I’m also interested in building more play into storytime itself–looking where we can switch out some of the more passive sit-and-listen elements for more interactive guessing games or cooperative experiences.

    I will stop there! Looking forward to the other comments!

    • Mel, I’m also wrestling with options for building more play into storytime. The book we’re reading for Storytime Underground book club, A CHILD’S WORK, really seems to emphasize the need for kids to have large chunks of play time for open-ended fantasy play. I’m toying with the idea of getting a bunch of smallish dolls–baby safe and diverse, wearing a variety of outfits–and, after finishing storytime with a story, invite the kids to use the dolls to act out a story from the library. They would probably act it out to their caregivers if they don’t feel comfortable with the other kids, and the play would likely quickly stray from a story from the library to a completely imagined universe, but that’s a good thing. Good for vocabulary, narrative skills, working through concepts in their own lives, etc. I really want to give that a try and see how it works.

  2. Melissa & Amy, I love hearing about storytimes becoming more child-centered, interactive and fun (and less like school lessons). You have some great ideas! I’m looking forward to hearing more about how you implement them through your blogs 🙂

  3. Re: play options in the library–we’ve had play food and baskets, blocks, and things like that at my library for several years which see a lot of use, but this summer we added a small dress-up station and I’ve honestly been astounded at how much wonderful play has resulted. The costume pieces seem to break the ice between kids who might normally play on their own. We had a small budget and tried to strike a balance between fantasy items (like these wings: http://www.amazon.com/Rhode-Island-Novelty-WINEA-Costume/dp/B005IDQRVK/) and more typical career stuff (firefighter, etc).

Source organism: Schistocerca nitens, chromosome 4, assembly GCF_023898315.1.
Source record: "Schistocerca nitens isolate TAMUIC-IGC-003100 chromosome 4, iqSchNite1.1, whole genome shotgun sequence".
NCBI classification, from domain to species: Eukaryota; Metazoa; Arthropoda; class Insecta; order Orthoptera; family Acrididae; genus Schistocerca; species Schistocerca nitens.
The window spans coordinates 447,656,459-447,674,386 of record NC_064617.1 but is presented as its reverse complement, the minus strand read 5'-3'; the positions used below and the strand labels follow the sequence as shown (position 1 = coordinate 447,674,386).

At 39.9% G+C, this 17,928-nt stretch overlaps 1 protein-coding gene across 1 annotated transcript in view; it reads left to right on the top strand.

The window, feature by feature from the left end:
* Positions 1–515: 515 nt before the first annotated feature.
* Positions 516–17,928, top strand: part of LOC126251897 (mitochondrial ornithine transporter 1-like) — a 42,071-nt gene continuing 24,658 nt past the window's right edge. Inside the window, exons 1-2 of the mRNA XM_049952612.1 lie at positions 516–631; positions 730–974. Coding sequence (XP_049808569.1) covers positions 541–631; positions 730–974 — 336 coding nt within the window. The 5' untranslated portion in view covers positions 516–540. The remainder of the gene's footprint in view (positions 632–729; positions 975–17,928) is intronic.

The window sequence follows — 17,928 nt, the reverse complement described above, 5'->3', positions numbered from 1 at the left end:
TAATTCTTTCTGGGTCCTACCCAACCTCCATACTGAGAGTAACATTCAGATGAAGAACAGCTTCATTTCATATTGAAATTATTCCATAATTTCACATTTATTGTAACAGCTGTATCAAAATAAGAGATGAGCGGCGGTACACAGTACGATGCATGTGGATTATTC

For some great inspiring in-library play ideas, I recommend checking out Ridgedale Library’s Flickr stream: http://www.flickr.com/photos/ridgedalelibrary/sets/ They’re one of the few libraries in my system that has a more “isolated” early literacy area with a children’s desk, so they can try a few more complicated things that wouldn’t fly in my own building, where older elementary kids might wreak some havoc or “weaponize” the toys. Check out, for ex., the “Together…” signs in this set that educate parents & caregivers as to the useful skills children learn through play: http://www.flickr.com/photos/ridgedalelibrary/sets/72157633047628042/

  4. Stephanie Smallwood

    I also agree that Teach Preschool is a great blog, as are:
    http://www.flightsofwhimsy-ece.com/
    http://childhood101.com/
    http://www.playbasedlearning.com.au/
    http://notjustcute.com/
    http://teaching2and3yearolds.blogspot.com/
    http://theimaginationtree.com/
    http://tinkerlab.com/

    Additionally, keeping up with what NAEYC is doing is very important, and they have great info on their website as well: http://www.naeyc.org.